Staying Protected

Maintaining the skin’s lipid barrier can help enhance your appearance.

by Lisa James

September/October 2017

As far as your skin is concerned, it’s a rough world out there. Everything from bright sunshine to extreme cold can stress your skin, causing it to look sallow and older than you may feel on the inside.

One way to present your best face to the world is to protect the lipid barrier, the oils in your skin’s outermost layer, by living a healthy lifestyle and by using supplemental formulations designed to help maintain skin integrity and moisture.

Natural Defenses

Skin consists of three layers, the outermost epidermis; the middle dermis, which contains connective tissue, hair follicles and sweat glands; and the deeper hypodermis, which supports the other two.

The epidermis is designed to retain moisture while repelling potentially harmful outside agents. (It also contains melanocytes, which give skin its color.) The lipid barrier is found in the stratum corneum, the outermost layer of the epidermis.
“Skin cells are layered like bricks. Dry skin causes gaps in the layers,” explains Julie Russak, MD, FAAD, founder of Russak Dermatology Clinic in NYC (russakdermatology.com). “Lipids are responsible for maintaining skin hydration and firmness.

The lipid barrier minimizes water loss and is essential for healthy, hydrated skin.”

A number of factors can damage the lipid barrier, such as “harsh products like detergents, or environmental conditions such as sun exposure, which dries out our natural oils, or harsh cold,” says Russak. “Irritants and allergens can also penetrate the epidermis and cause inflammation.”

Lifestyle factors and harsh skincare routines can also affect the lipid barrier’s integrity.

The biggest offenders are “the three Ss: soap, smoking and sunburn,” according to Sharad P. Paul, MD, a skin cancer surgeon in Auckland, New Zealand, who is the author of multiple books including The Genetics of Health (Simon and Schuster, drsharadpaul.com). Paul says that while skin is mildly acidic, with a pH of 5.5, “soap is alkaline, and that’s why soap is generally bad for skin.”

Water temperature is another crucial factor. “Cleansing with really hot water can also strip the lipids from your skin,” says Russak.

Healthy Life, Healthy Skin

Changing your skincare routine is a good first step in restoring a damaged lipid barrier; Paul recommends using pH-neutral cleansers. Russak says it helps to be “aware of what weather conditions prompt certain skincare needs, such as using a thicker moisturizer in winter.”

Skincare requirements may evolve as time goes on. “Skin needs change and if you are unsure visit your dermatologist for recommendations,” advises Russak.

Keeping skin healthy requires avoiding Paul’s other two Ss, smoking and sunburn. Smoking damages skin from the inside by impairing circulation; if you smoke, quit.
Sunlight damages skin from the outside. Use a broad-spectrum sunscreen (which protects against both types of ultraviolet rays found in sunlight) with a skin protection factor of 30 or higher. Apply a half-hour before exposure and reapply at least every two hours.

Two more Ss, sleep and stress, also need to be accounted for. Russak says, “Managing stress will ensure your internal inflammation is kept at bay.”

Finally, skin needs to be fed the right way. “A diet low in processed sugar and high in antioxidant-rich fresh fruits and veggies is best for glowing skin,” says Russak. Make free use of olive oil, which has been found to reduce signs of skin aging, as well as other healthy fat sources such as avocados and oily fish.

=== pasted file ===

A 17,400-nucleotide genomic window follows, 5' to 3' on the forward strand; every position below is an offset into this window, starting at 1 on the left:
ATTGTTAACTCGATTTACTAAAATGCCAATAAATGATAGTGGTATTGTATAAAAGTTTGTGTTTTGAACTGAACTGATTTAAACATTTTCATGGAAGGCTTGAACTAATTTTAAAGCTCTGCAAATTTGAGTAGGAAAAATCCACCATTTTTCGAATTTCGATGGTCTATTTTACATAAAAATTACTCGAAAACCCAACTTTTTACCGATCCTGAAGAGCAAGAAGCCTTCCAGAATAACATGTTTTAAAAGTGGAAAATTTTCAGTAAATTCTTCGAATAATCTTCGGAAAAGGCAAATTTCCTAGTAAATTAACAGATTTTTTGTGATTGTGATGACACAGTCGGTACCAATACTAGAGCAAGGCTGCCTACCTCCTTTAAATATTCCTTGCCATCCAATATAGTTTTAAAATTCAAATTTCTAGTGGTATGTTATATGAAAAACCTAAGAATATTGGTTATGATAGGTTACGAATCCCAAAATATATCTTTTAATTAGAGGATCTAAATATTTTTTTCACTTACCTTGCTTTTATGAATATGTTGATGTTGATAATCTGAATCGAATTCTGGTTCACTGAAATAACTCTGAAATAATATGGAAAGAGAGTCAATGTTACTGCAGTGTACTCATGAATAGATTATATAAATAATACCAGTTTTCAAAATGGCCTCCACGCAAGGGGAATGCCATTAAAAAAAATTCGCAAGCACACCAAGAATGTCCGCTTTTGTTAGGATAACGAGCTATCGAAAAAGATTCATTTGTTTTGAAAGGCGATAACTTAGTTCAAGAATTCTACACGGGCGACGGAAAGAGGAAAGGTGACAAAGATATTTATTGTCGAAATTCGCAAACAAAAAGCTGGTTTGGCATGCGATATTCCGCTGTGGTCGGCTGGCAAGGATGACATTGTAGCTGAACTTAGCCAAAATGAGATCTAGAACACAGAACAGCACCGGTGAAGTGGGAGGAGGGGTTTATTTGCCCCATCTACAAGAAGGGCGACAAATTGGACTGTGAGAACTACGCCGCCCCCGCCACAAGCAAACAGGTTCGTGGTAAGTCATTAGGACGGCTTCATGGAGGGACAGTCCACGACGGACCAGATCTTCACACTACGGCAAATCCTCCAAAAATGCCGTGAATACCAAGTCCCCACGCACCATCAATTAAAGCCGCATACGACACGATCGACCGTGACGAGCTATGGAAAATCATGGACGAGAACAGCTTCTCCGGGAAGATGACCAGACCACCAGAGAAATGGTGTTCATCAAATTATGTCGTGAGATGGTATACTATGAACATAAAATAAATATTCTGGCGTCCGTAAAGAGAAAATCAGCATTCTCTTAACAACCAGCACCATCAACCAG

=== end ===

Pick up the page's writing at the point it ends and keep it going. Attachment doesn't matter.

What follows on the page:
Your best beverage bets are fresh, clean water and green tea. In one study, researchers found that EGCG, powerful polyphenols in green tea, reactivate dying skin cells to help rejuvenate complexion. In addition, Paul notes that “fish oil supplementation has been shown to reduce the effects of sun damage.”

Moisture Maintenance

In fact, smart supplementation can help the lipid barrier function at optimal levels by helping the skin hold onto moisture.

One of the best-known hydrators is hyaluronic acid. Often found in topical products such as serums and creams, hyaluronic acid is also “extremely beneficial as an oral supplement, as it plays a critical role in the production of collagen,” Russak explains. “Maximizing collagen levels will keep skin more hydrated, and more resistant to wrinkles and fine lines.”

Also available in supplement form are ceramides, the skin’s natural lipids. “If ceramides levels are inadequate, one has poor skin barrier function, and is more prone to developing skin diseases such as dermatitis,” says Paul.

“It’s hard not to love ceramides,” Russak says. “Think of ceramides as the glue that bonds skin cells together, that creates a protective layer to shield skin from outside damage and help retain moisture.”

In clinical trials, Ceramosides—a patented blend of ceramides along with a wheat-based lipid called DGDG—has shown significant positive results.

Hydrating agents such as hyaluronic acid and ceramides are well complemented by natural antioxidants, which fight the free radicals generated by sunlight and other harmful agents. Lutein, best known for its eye-protective benefits, has been found to protect the skin against light-induced damage, as has another carotenoid called astaxanthin. And both astaxanthin and pine bark extract may fight skin texture changes caused by aging.

A healthy lifestyle, including the right diet and appropriate supplementation, can help you look your best. As Russak puts it, “Supporting the structure from the inside is an important part of your overall skin health.”

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